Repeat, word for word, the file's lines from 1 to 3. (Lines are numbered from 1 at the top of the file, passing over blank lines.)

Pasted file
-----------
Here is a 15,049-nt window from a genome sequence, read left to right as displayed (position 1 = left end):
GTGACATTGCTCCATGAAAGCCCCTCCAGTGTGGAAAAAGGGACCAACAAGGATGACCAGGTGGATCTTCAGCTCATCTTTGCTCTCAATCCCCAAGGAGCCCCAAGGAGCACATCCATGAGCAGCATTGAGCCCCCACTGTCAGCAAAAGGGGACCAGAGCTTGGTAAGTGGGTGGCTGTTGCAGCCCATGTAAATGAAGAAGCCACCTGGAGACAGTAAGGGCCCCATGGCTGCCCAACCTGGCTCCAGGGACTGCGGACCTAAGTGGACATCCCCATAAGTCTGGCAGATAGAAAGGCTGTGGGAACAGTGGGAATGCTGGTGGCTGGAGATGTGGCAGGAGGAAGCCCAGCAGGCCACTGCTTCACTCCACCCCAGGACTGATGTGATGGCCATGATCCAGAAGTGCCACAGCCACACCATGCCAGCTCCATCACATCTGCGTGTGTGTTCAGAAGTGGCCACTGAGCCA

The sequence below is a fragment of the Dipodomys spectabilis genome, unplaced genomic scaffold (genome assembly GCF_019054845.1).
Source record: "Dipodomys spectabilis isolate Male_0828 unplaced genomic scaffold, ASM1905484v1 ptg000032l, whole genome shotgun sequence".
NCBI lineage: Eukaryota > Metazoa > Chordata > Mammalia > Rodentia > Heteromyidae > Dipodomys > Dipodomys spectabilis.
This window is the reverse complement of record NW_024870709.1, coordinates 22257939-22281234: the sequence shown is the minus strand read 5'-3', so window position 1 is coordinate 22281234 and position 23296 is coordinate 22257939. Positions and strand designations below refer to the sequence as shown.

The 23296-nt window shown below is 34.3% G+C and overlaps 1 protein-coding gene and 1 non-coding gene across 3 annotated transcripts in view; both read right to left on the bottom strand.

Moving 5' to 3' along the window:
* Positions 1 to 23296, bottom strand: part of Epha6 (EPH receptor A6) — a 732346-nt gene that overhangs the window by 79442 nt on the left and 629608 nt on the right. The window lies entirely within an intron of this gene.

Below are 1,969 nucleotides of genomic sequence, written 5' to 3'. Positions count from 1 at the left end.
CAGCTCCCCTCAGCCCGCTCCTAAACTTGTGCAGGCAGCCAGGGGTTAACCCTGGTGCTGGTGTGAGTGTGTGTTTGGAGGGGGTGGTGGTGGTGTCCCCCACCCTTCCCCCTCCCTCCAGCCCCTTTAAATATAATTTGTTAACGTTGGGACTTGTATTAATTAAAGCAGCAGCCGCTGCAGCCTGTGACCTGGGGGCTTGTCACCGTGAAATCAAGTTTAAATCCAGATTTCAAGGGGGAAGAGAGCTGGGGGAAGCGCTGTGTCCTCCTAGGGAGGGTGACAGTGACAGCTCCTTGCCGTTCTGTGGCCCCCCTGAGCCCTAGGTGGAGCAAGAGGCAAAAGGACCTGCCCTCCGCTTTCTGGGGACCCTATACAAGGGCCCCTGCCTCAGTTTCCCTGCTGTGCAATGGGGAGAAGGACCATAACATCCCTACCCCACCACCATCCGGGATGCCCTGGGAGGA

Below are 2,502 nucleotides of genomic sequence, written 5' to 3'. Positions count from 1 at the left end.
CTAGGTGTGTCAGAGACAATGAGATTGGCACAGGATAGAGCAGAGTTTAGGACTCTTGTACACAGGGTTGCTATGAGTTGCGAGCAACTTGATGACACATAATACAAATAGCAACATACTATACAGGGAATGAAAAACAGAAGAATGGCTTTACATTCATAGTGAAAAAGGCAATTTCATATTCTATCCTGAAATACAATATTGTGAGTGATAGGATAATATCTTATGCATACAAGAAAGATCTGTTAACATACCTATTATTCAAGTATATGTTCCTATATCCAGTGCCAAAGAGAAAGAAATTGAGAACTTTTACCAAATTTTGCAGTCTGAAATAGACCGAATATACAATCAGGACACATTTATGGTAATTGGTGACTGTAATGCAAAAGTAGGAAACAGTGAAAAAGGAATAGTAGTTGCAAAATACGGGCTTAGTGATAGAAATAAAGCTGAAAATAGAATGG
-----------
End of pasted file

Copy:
Here is a 15,049-nt window from a genome sequence, read left to right as displayed (position 1 = left end):
GTGACATTGCTCCATGAAAGCCCCTCCAGTGTGGAAAAAGGGACCAACAAGGATGACCAGGTGGATCTTCAGCTCATCTTTGCTCTCAATCCCCAAGGAGCCCCAAGGAGCACATCCATGAGCAGCATTGAGCCCCCACTGTCAGCAAAAGGGGACCAGAGCTTGGTAAGTGGGTGGCTGTTGCAGCCCATGTAAATGAAGAAGCCACCTGGAGACAGTAAGGGCCCCATGGCTGCCCAACCTGGCTCCAGGGACTGCGGACCTAAGTGGACATCCCCATAAGTCTGGCAGATAGAAAGGCTGTGGGAACAGTGGGAATGCTGGTGGCTGGAGATGTGGCAGGAGGAAGCCCAGCAGGCCACTGCTTCACTCCACCCCAGGACTGATGTGATGGCCATGATCCAGAAGTGCCACAGCCACACCATGCCAGCTCCATCACATCTGCGTGTGTGTTCAGAAGTGGCCACTGAGCCA

The sequence below is a fragment of the Dipodomys spectabilis genome, unplaced genomic scaffold (genome assembly GCF_019054845.1).